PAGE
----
Last month, we shared with you our reflections on racism, equity and inclusion and made a commitment to provide monthly updates on our work. In the past month, we’ve spent more time learning, started our social justice book club, and completed a survey of our chapter leadership. 


Staff and chapter leaders have been sharing resources such as trainings, webinars, books, and more to support each other in learning more about racism, diversity, equity, and inclusion. Along the way, we’ve been discussing how to use what we’re learning to shape our core mission work. Here are some of the resources we’ve found particularly helpful in the past month:

Book Club

So You Want to Talk About Race by Ijeoma Oluo has been a great resource to learn from. Seventeen of our chapter leaders are participating in the book club. We are meeting every two weeks and working slowly through the book to allow for in-depth conversations. During our first meeting, we discussed our goals for participation and what we need to establish a safe space for learning. Last week, we examined the privilege that our volunteers and staff have and how that impacts our work, perceptions about our organization, and creates blindspots. We also strategized how to make our network more inclusive and welcoming, drawing from what we’re learning in Ijeoma’s book. 

Chapter Leader Survey

Last month we developed a racism, diversity, equity, and inclusion survey for our Chapter leaders. Learning about the current demographics of our chapter leadership will help us better understand our network and set baselines for our work. We also wanted to understand our network’s knowledge about social justice issues, their desire to learn more, and their ideas of how to address social justice issues through Surfrider’s mission-driven work.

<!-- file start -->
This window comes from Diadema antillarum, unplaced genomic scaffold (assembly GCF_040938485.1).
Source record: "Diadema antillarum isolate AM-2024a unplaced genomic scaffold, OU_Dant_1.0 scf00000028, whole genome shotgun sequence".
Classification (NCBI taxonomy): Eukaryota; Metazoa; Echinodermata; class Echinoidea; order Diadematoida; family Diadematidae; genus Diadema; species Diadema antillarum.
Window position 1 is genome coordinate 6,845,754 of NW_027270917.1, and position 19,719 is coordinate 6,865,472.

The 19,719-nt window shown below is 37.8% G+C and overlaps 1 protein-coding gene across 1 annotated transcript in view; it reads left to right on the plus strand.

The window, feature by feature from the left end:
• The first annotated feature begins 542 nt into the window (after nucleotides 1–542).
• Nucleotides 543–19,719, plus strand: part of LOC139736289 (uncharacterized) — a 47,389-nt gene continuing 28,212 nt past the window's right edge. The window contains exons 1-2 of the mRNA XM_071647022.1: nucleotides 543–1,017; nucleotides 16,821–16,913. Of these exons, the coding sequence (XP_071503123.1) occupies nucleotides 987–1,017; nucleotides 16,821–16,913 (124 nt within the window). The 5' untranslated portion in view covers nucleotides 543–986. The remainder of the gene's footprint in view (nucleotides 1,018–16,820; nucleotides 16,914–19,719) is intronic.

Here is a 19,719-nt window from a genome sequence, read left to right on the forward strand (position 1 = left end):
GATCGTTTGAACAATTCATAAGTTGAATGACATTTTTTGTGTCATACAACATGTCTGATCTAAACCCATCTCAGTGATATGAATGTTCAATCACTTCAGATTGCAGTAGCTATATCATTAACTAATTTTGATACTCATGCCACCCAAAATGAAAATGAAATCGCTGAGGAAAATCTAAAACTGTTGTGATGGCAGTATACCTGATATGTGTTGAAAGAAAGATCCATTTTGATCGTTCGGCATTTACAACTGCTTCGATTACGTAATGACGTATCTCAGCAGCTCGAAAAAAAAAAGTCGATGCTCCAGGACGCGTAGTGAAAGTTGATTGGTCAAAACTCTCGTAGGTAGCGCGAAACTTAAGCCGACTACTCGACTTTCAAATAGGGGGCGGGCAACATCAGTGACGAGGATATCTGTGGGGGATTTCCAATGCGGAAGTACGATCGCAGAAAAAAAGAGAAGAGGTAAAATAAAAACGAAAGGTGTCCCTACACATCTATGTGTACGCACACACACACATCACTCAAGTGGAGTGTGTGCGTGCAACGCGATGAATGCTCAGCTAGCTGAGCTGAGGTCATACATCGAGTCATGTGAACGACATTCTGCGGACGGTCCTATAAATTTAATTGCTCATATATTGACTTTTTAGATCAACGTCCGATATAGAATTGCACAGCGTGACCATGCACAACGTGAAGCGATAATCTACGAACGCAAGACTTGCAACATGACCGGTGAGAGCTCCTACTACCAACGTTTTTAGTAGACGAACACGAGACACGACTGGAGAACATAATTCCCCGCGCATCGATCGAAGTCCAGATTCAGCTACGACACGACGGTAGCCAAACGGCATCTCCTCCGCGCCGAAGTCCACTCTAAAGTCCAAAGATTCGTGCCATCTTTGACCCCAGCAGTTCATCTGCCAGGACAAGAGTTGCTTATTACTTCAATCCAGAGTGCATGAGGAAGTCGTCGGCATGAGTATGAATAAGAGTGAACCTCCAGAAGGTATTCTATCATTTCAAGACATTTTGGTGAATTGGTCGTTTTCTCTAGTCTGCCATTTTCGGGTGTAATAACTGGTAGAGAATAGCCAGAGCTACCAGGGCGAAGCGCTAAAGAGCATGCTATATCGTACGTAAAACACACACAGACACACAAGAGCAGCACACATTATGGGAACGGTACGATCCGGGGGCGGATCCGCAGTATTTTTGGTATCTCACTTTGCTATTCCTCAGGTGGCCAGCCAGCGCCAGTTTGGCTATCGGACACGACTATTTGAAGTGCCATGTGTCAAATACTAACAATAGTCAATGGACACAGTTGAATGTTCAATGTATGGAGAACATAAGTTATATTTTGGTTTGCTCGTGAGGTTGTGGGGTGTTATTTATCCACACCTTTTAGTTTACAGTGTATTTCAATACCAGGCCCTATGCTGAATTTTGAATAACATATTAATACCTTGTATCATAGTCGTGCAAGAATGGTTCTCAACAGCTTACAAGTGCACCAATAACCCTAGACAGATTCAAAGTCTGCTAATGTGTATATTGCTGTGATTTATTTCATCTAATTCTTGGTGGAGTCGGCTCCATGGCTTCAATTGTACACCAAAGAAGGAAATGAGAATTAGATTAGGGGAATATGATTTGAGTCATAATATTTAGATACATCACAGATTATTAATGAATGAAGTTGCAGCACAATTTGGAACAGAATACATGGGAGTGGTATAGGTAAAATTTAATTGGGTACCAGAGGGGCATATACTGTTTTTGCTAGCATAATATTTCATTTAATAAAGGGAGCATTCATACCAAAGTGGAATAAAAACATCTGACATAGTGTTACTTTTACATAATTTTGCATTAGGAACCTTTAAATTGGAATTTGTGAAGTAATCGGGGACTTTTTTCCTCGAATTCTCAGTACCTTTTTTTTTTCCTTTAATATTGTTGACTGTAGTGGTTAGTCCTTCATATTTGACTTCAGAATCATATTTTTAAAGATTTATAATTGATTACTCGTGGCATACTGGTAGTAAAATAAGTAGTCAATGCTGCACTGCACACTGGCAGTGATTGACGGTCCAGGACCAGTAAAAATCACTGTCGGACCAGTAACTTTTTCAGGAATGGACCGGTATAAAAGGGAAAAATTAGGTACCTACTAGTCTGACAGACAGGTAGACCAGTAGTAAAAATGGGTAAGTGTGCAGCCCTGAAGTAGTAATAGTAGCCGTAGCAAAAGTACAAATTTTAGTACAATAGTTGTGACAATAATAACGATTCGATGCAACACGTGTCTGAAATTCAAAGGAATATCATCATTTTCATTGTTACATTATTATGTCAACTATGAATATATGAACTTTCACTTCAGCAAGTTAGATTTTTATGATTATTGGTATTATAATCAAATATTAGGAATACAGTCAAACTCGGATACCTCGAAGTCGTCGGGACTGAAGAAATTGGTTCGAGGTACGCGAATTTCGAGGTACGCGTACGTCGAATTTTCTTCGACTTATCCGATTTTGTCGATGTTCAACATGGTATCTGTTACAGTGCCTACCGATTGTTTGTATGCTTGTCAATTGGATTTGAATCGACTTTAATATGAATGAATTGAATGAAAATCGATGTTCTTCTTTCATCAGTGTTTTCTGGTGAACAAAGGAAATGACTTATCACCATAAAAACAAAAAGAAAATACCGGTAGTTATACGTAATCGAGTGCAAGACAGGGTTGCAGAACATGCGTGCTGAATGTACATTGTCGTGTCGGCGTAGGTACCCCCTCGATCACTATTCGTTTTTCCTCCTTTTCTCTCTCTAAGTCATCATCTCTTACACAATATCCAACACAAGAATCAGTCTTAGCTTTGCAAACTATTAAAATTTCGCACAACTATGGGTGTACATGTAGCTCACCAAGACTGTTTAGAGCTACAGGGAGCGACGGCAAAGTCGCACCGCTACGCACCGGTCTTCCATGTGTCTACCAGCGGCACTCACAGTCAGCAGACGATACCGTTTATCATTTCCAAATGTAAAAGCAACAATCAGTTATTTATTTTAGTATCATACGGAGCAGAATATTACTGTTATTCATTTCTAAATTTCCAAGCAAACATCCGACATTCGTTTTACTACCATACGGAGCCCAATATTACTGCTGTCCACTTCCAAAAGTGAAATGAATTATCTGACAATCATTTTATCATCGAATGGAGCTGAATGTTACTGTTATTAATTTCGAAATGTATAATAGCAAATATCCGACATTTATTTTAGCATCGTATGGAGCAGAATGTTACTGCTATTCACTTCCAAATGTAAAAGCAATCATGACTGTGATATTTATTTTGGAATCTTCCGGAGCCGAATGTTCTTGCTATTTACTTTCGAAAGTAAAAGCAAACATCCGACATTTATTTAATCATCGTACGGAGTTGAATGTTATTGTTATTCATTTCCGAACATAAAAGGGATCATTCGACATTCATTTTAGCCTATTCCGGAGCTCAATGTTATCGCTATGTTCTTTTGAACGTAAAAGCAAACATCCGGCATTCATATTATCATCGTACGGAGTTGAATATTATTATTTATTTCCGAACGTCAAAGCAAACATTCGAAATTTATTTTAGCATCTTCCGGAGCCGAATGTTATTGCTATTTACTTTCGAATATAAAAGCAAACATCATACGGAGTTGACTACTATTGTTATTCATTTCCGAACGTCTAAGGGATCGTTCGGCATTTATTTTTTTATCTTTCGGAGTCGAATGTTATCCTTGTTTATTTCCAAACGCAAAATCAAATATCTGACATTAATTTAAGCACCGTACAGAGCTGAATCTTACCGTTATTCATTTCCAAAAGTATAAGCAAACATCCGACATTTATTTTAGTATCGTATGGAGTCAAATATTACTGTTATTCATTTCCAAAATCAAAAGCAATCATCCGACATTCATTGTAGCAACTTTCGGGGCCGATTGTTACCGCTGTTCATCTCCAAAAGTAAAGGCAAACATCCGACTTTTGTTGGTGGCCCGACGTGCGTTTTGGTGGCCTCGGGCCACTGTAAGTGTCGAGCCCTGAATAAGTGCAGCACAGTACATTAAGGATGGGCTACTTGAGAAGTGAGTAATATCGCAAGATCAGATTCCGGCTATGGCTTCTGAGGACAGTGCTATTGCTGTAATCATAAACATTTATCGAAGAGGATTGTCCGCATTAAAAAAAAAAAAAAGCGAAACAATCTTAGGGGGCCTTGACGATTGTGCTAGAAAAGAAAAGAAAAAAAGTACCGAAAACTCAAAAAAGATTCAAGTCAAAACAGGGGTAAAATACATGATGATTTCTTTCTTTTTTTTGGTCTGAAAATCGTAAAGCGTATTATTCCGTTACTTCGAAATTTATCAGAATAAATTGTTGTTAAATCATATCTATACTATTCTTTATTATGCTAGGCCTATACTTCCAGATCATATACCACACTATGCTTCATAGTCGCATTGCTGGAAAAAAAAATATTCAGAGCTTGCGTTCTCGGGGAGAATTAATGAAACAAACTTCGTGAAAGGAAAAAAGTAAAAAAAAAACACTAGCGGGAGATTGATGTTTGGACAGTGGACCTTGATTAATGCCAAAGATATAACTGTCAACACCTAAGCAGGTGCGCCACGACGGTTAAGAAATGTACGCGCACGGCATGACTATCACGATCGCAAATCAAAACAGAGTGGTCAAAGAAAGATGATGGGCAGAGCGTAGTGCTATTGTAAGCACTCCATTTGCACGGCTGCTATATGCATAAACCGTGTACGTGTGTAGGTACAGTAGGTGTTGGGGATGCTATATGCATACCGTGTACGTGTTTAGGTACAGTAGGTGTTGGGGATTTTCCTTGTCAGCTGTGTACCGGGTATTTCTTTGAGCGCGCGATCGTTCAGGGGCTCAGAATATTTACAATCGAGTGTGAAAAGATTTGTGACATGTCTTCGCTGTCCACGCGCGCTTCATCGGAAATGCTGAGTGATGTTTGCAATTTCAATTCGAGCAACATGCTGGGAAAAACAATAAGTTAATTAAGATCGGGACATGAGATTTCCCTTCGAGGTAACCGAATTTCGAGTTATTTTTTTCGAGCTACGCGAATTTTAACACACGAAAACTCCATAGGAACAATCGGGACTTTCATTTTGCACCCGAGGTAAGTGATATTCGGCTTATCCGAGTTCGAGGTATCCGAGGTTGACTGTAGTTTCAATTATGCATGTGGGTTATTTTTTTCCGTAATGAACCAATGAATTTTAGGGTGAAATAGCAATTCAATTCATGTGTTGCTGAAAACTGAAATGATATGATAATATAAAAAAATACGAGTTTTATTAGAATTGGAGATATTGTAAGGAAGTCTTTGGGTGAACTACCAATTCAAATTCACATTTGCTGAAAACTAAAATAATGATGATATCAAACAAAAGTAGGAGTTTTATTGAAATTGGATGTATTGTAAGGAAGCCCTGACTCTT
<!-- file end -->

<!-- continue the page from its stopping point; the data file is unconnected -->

The survey was sent to our Executive Committee members and Program Leads. Overall, we had a 62% response rate, with 91% of elected Executive Committee members responding. 

Chapter Leadership Demographics:

  • Age: Our Chapter Leaders age range from 25-74, and nearly half (48%) are under 45 years old 
  • Ethnicity: 89% Caucasian, 4% Latinx, 4% Native American, 4% Asian American
  • Education: More than 80% college educated and 40% have advanced degrees
  • Gender: 67% female, 30% male, 3% genderqueer
  • Average Household Income: $59,999.60 per year
  • Language: Three chapter leaders speak Spanish at a conversational level or better, two speak Portuguese, and one speaks German.

Knowledge and training on racism, diversity, equity, and inclusion:

  • Training on racism, diversity, equity, and inclusion: 19% have never had a training while 50% have had 1-4 trainings. 19% have had more than 15 trainings. 
  • Almost all of our leaders want more training (92%) 
  • 42% of volunteers ranked themselves as moderately knowledgeable about racism, diversity, equity, and inclusion while 42% ranked themselves as very or extremely knowledgeable.
  • The top three needs identified for our leaders to become more active in advancing racial equity are…